Fall 2021

Please select an issue to view archived articles.

Feature type
Letters from Otis

Letters from Otis

Feature Content

Letter from the President and Provost

Feature Content
Otis College President Charles Hirschhorn admires a student’s worry stone during a campus event.

Otis College President Charles Hirschhorn admires a student’s worry stone during a campus event; photo by Jennifer Atalla

Content Copy

Dear Otis Alumnx and Friends, 

Welcome to the Fall 2021 issue of Grid at Otis College, a digital magazine created for you, which began one year ago this week. You can learn more about this issue from Anna Raya in her editor’s letter, but we wanted to share a few fall highlights from the College. 

We’re thrilled to be back on campus. Students and faculty are working together to share their creativity, offering a renewed, vibrant energy on campus. The Residence Hall is bustling with activity and the campus community is following strict COVID-19 guidelines. We’ve also learned much over the past year about flexibility, being open to change, and how those values are essential to an education in art and design.

This fall we welcomed our largest student body in 20 years with 1,252 BFA and MFA students. They come from all over the country and from all corners of the world. Twenty-five percent of our students are international. We are also thrilled that 30 percent of our population is comprised of first-generation students. Helping these students navigate college life will be an important area of focus for our Academic and Campus Life divisions. 

We’re also holding events on campus again. On September 30, we celebrated Otis’s 103rd birthday with cupcakes and treats on the Commons, and this past weekend we hosted Family Day and the Admissions Open House for prospective students and their families. Honoring our rich past while inviting a new generation of artists and designers to join in our legacy is always a privilege. 

Part of what makes Otis so inspiring is the strength and diversity of our campus community. We launched a campaign this fall called “You Belong Here,” which you can read more about in this issue, to honor the sense that students and alumnx have expressed how they found a creative home at Otis. We’ve enjoyed meeting students on campus and are impressed by the tight-knit community that exists here. This community not only helps our students stay connected after they graduate, but also provides them with lifelong personal and professional networks.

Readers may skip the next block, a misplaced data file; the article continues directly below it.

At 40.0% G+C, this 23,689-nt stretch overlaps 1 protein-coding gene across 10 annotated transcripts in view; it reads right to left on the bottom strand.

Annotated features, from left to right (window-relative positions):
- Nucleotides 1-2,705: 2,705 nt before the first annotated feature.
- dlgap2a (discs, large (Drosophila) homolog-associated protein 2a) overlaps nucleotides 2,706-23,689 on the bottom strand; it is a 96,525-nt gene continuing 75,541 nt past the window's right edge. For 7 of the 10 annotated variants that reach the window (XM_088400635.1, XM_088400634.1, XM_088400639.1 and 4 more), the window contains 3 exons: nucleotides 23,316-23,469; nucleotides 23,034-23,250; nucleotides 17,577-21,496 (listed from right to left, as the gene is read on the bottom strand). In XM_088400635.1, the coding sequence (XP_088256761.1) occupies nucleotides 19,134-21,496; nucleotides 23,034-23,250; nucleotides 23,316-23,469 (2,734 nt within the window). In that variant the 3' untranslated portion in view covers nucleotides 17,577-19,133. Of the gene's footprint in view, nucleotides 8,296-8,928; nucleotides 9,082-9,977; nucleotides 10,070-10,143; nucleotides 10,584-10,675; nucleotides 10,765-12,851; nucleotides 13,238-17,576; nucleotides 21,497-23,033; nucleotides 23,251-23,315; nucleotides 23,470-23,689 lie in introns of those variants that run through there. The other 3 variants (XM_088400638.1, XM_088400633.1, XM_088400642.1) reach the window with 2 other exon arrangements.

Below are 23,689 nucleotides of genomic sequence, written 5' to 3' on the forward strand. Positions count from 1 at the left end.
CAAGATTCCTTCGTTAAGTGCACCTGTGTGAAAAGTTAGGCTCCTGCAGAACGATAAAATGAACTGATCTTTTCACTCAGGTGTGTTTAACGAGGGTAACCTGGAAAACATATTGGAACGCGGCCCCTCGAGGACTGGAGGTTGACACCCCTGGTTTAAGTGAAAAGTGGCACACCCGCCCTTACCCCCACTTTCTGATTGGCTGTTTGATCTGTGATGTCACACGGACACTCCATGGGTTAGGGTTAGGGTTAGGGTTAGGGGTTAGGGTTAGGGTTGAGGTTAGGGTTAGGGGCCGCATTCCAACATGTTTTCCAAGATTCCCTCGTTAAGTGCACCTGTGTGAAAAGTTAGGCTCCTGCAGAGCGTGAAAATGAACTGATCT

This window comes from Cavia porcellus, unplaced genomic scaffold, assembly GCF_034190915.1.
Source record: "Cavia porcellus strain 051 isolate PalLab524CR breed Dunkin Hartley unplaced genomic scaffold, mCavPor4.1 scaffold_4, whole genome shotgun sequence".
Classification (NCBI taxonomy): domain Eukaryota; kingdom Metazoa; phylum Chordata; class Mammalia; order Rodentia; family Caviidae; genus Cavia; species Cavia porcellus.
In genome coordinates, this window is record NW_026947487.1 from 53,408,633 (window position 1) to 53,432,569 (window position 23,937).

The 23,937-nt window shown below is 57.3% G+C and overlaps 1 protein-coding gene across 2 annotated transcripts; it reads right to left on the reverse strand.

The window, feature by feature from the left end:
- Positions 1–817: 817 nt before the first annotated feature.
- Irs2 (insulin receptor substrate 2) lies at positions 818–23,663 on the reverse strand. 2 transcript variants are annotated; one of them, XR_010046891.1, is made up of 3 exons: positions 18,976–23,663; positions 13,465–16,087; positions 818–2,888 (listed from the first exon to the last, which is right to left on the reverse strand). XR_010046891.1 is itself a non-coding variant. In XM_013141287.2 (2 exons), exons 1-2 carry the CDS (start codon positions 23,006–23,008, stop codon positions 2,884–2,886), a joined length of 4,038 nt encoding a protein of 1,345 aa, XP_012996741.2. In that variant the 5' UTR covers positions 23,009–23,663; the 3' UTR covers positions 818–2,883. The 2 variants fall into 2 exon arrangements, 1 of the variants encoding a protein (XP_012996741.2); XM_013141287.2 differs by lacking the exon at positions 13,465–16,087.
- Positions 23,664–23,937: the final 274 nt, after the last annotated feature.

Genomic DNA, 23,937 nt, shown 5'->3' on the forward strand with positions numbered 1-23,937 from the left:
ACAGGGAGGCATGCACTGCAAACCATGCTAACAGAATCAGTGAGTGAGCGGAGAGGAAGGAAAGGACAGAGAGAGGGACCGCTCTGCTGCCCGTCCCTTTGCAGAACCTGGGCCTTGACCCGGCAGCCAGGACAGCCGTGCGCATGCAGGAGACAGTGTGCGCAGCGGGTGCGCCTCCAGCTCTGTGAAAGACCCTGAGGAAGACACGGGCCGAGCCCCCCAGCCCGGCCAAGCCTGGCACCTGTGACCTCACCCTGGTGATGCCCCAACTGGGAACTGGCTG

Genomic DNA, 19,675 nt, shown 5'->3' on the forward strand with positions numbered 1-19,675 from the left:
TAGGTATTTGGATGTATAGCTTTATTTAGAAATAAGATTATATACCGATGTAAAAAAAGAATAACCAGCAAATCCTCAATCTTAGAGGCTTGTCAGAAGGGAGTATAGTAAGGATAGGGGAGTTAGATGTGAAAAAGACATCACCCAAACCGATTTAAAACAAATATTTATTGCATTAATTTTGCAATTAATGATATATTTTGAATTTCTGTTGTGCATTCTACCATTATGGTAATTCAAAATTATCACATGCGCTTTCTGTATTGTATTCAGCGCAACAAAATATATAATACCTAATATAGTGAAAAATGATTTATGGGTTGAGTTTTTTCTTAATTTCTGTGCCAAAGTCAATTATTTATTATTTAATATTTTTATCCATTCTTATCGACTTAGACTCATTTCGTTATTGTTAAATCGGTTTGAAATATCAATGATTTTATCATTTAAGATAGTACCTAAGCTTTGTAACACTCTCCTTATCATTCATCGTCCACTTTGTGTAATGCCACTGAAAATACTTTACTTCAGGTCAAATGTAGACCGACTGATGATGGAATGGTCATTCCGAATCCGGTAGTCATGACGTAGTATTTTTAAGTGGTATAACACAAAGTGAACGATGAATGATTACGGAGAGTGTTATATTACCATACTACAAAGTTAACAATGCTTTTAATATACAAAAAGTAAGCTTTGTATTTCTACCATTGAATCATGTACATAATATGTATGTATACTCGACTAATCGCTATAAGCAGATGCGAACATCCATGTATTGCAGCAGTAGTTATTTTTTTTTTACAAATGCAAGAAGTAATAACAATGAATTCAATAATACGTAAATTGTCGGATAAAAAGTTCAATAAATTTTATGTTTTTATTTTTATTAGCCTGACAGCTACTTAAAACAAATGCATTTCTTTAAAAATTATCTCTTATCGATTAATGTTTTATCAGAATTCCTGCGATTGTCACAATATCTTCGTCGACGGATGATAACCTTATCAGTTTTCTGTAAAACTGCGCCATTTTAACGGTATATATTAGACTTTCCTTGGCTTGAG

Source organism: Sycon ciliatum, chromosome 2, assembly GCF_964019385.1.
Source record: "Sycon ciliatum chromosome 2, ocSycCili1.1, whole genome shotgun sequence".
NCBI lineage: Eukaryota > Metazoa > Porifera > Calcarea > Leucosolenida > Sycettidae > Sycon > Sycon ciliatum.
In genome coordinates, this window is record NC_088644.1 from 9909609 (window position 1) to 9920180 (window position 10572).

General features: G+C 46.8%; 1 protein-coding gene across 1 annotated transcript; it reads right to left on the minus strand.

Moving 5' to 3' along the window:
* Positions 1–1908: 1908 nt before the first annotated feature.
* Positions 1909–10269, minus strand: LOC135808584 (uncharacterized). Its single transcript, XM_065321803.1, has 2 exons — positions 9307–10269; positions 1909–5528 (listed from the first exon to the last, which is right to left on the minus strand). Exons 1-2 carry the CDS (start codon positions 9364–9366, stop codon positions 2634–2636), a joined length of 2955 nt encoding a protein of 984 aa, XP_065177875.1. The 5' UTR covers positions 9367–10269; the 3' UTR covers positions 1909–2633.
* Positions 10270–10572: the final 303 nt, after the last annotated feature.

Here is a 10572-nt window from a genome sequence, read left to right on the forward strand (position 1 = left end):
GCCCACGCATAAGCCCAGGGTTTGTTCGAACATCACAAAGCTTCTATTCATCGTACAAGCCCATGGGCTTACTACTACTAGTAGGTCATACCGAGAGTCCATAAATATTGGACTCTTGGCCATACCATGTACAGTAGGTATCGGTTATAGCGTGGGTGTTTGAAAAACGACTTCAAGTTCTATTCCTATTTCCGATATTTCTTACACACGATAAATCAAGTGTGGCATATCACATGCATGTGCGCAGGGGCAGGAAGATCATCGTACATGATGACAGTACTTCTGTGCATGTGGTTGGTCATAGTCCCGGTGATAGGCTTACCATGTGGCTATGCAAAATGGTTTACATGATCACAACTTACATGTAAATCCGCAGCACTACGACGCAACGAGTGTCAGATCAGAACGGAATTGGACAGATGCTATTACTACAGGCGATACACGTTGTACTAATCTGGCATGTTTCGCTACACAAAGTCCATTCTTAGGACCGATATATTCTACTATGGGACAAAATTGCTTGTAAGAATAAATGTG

Last year was challenging, but it also showed the strength of our community of supporters. We’re pleased to share a new online Honor Roll of our Donors, which we hope you will visit. We could not have weathered the challenges of the past year, or entered this exciting new period of growth and transformation, without your support. Thank you.


Charles Hirschhorn, President

Jiseon Lee Isbara, Provost

Letter from the Editor

Feature Content
You Belong Here banners at Otis College

You Belong Here banners at Otis College; photo by Jennifer Atalla

Content Copy

Something amazing happens when we find our flock. As a community of artists and designers, chances are that most of us stood out a little in high school (or even before). I was thinking of this as I helped work on the “You Belong Here” welcome back campaign, a cross-departmental effort that came from a place of care and compassion. The literal signs of the campaign hang all around the Commons, but I’m more moved by the spirit of community, acceptance, and celebration of each of our differences that permeates every building and public space. It’s this theme of belonging and connection that runs through many of the stories in this Fall 2021 issue of Grid at Otis College